The United States Department of Labor (the Department) has announced a final rule withdrawing the “Independent Contractor Status Under the Fair Labor Standards Act” rule (Independent Contractor Rule). The Independent Contractor Rule was enacted by the Department under the Trump Administration and would have generally found “gig economy” and certain other workers as independent contractors for purposes of federal labor law.
Background—Independent Contractor Rule.
On January 6, 2021, the Department, as part of the Trump Administration, announced a final rule regarding the standard for employee versus independent contractor under the Fair Labor Standards Act (FLSA). The effective date of the final rule was March 8, 2021.
In the final rule, the Department said it:
- Reaffirmed an “economic reality” test to determine whether an individual is in business for him or herself (independent contractor) or is economically dependent on a potential employer for work (FLSA employee).
- Identified and explained two “core factors” that it said are most probative to the question of whether a worker is economically dependent on someone else’s business or is in business for him or herself:
- The nature and degree of control over the work.
- The worker’s opportunity for profit or loss based on initiative and/or investment.
- Identified three other factors that may serve as additional guideposts in the analysis, particularly when the two core factors do not point to the same classification. The factors were:
- The amount of skill required for the work.
- The degree of permanence of the working relationship between the worker and the potential employer.
- Whether the work is part of an integrated unit of production.
- Said that the actual practice of the worker and the potential employer is more relevant than what may be contractually or theoretically possible.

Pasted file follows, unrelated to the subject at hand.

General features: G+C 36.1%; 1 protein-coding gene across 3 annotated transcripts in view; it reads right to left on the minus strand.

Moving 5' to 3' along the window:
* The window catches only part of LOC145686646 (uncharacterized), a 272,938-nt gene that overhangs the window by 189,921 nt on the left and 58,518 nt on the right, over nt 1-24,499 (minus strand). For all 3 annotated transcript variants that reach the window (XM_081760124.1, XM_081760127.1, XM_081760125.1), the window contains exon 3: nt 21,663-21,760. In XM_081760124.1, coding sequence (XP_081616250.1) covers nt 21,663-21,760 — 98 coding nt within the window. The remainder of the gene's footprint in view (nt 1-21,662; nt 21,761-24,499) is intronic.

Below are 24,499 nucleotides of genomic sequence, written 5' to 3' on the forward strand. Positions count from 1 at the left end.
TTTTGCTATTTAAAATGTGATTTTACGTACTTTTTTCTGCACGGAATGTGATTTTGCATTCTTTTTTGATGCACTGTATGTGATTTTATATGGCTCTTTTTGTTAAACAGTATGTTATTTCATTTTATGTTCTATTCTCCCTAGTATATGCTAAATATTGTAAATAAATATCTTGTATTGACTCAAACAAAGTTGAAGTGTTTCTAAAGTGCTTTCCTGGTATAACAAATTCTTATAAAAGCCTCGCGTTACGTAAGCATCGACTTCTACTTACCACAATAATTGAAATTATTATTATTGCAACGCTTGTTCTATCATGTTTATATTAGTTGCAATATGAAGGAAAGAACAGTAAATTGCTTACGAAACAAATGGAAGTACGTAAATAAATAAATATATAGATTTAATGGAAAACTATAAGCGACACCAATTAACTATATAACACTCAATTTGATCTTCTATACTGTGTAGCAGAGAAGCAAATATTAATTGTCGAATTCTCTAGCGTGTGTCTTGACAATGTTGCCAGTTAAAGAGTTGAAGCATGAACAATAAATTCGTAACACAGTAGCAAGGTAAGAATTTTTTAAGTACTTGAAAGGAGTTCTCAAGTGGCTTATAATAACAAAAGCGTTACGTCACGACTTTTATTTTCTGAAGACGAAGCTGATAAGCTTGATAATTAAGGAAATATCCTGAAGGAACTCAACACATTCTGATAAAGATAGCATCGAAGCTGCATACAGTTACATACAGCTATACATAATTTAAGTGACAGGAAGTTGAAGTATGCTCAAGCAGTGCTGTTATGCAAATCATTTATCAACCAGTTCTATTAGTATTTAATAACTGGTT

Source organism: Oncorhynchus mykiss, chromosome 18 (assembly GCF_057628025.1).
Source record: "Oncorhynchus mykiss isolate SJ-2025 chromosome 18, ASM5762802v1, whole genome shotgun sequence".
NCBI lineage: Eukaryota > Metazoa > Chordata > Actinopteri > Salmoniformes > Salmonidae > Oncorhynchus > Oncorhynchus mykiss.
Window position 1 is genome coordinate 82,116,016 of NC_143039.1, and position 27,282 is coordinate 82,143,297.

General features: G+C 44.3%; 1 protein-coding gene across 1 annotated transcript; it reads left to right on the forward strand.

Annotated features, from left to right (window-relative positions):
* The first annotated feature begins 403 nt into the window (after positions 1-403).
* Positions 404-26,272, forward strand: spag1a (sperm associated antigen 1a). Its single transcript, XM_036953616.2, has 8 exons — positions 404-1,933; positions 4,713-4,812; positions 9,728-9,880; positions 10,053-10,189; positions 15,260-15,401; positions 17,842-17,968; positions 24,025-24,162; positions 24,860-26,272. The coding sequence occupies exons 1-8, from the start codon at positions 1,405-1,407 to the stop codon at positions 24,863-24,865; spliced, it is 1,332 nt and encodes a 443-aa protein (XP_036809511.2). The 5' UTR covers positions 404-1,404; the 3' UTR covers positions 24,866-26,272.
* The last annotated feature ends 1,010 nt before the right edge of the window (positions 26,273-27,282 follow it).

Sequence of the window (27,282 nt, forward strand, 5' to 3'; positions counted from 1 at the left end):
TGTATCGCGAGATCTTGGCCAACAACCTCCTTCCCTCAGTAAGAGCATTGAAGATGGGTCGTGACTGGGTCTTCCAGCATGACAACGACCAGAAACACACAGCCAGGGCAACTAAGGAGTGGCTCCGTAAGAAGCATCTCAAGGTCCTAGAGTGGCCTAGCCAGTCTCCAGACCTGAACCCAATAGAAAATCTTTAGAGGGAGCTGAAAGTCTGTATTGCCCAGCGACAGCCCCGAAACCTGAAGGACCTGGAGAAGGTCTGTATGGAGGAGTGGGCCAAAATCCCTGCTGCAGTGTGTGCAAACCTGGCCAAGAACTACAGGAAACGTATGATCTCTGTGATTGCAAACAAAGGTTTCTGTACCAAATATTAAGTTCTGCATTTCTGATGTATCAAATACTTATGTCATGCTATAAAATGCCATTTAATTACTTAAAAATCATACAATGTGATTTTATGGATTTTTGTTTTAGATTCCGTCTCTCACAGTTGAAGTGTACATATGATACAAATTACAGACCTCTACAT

- Provided six fact-specific examples applying the factors.
The final rule was published in the Federal Register on January 7, 2021.
The rule would have generally found “gig economy” and certain other workers to be independent contractors for purposes of federal labor law.
On March 12, 2021, the Department, as part of the Biden Administration, issued a notice of proposed rulemaking (NPRM) proposing to withdraw the Independent Contractor Rule. See 86 FR 14027.
The Department finalizes the withdrawal.
The Department has announced that it has decided to finalize the withdrawal of the Independent Contractor Rule.
The Department said that it is withdrawing the rule for several reasons, including:
- The independent contractor rule was in tension with the FLSA’s text and purpose, as well as relevant judicial precedent.
- The rule’s prioritization of two “core factors” for determining employee status under the FLSA would have undermined the longstanding balancing approach of the economic realities test and court decisions requiring a review of the totality of the circumstances related to the employment relationship.
- The rule would have narrowed the facts and considerations comprising the analysis of whether a worker is an employee or an independent contractor, resulting in workers losing FLSA protections.
To continue your research on worker classification, see FTC 2d/FIN ¶H-4250.
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